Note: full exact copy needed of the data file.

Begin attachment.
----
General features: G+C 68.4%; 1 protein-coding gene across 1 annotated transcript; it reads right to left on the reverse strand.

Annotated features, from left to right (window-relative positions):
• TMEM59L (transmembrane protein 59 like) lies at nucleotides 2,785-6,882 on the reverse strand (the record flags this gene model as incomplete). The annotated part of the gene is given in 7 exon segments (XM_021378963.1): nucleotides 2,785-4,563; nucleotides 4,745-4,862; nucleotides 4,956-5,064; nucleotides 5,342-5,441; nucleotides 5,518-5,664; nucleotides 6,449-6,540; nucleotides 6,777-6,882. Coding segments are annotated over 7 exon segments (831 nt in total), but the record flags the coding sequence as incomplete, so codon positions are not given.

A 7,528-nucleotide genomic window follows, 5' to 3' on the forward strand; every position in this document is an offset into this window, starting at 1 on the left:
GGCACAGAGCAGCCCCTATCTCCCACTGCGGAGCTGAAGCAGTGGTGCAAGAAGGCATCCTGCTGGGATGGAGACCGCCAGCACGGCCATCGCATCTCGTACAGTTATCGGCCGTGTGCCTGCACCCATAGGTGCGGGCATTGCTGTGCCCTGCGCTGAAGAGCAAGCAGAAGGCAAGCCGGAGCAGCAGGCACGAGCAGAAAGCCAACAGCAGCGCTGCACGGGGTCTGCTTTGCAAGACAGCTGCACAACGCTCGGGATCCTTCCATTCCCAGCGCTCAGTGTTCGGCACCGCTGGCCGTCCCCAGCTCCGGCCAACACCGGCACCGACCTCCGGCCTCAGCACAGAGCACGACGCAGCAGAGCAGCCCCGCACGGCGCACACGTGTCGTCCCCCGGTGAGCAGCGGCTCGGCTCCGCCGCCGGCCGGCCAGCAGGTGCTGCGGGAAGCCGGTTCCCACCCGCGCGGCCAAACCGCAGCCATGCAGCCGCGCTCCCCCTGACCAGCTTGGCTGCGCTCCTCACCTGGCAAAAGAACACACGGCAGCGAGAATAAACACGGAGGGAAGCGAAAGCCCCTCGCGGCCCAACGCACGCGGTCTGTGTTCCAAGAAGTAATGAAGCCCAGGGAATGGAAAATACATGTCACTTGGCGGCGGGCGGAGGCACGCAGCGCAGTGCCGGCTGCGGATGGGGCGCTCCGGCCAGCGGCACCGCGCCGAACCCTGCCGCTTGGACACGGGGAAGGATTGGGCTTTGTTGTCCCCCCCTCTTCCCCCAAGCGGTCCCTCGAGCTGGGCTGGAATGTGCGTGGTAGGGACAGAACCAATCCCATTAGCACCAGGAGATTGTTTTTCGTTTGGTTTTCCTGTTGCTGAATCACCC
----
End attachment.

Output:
General features: G+C 68.4%; 1 protein-coding gene across 1 annotated transcript; it reads right to left on the reverse strand.

Annotated features, from left to right (window-relative positions):
• TMEM59L (transmembrane protein 59 like) lies at nucleotides 2,785-6,882 on the reverse strand (the record flags this gene model as incomplete). The annotated part of the gene is given in 7 exon segments (XM_021378963.1): nucleotides 2,785-4,563; nucleotides 4,745-4,862; nucleotides 4,956-5,064; nucleotides 5,342-5,441; nucleotides 5,518-5,664; nucleotides 6,449-6,540; nucleotides 6,777-6,882. Coding segments are annotated over 7 exon segments (831 nt in total), but the record flags the coding sequence as incomplete, so codon positions are not given.

A 7,528-nucleotide genomic window follows, 5' to 3' on the forward strand; every position in this document is an offset into this window, starting at 1 on the left:
GGCACAGAGCAGCCCCTATCTCCCACTGCGGAGCTGAAGCAGTGGTGCAAGAAGGCATCCTGCTGGGATGGAGACCGCCAGCACGGCCATCGCATCTCGTACAGTTATCGGCCGTGTGCCTGCACCCATAGGTGCGGGCATTGCTGTGCCCTGCGCTGAAGAGCAAGCAGAAGGCAAGCCGGAGCAGCAGGCACGAGCAGAAAGCCAACAGCAGCGCTGCACGGGGTCTGCTTTGCAAGACAGCTGCACAACGCTCGGGATCCTTCCATTCCCAGCGCTCAGTGTTCGGCACCGCTGGCCGTCCCCAGCTCCGGCCAACACCGGCACCGACCTCCGGCCTCAGCACAGAGCACGACGCAGCAGAGCAGCCCCGCACGGCGCACACGTGTCGTCCCCCGGTGAGCAGCGGCTCGGCTCCGCCGCCGGCCGGCCAGCAGGTGCTGCGGGAAGCCGGTTCCCACCCGCGCGGCCAAACCGCAGCCATGCAGCCGCGCTCCCCCTGACCAGCTTGGCTGCGCTCCTCACCTGGCAAAAGAACACACGGCAGCGAGAATAAACACGGAGGGAAGCGAAAGCCCCTCGCGGCCCAACGCACGCGGTCTGTGTTCCAAGAAGTAATGAAGCCCAGGGAATGGAAAATACATGTCACTTGGCGGCGGGCGGAGGCACGCAGCGCAGTGCCGGCTGCGGATGGGGCGCTCCGGCCAGCGGCACCGCGCCGAACCCTGCCGCTTGGACACGGGGAAGGATTGGGCTTTGTTGTCCCCCCCTCTTCCCCCAAGCGGTCCCTCGAGCTGGGCTGGAATGTGCGTGGTAGGGACAGAACCAATCCCATTAGCACCAGGAGATTGTTTTTCGTTTGGTTTTCCTGTTGCTGAATCACCC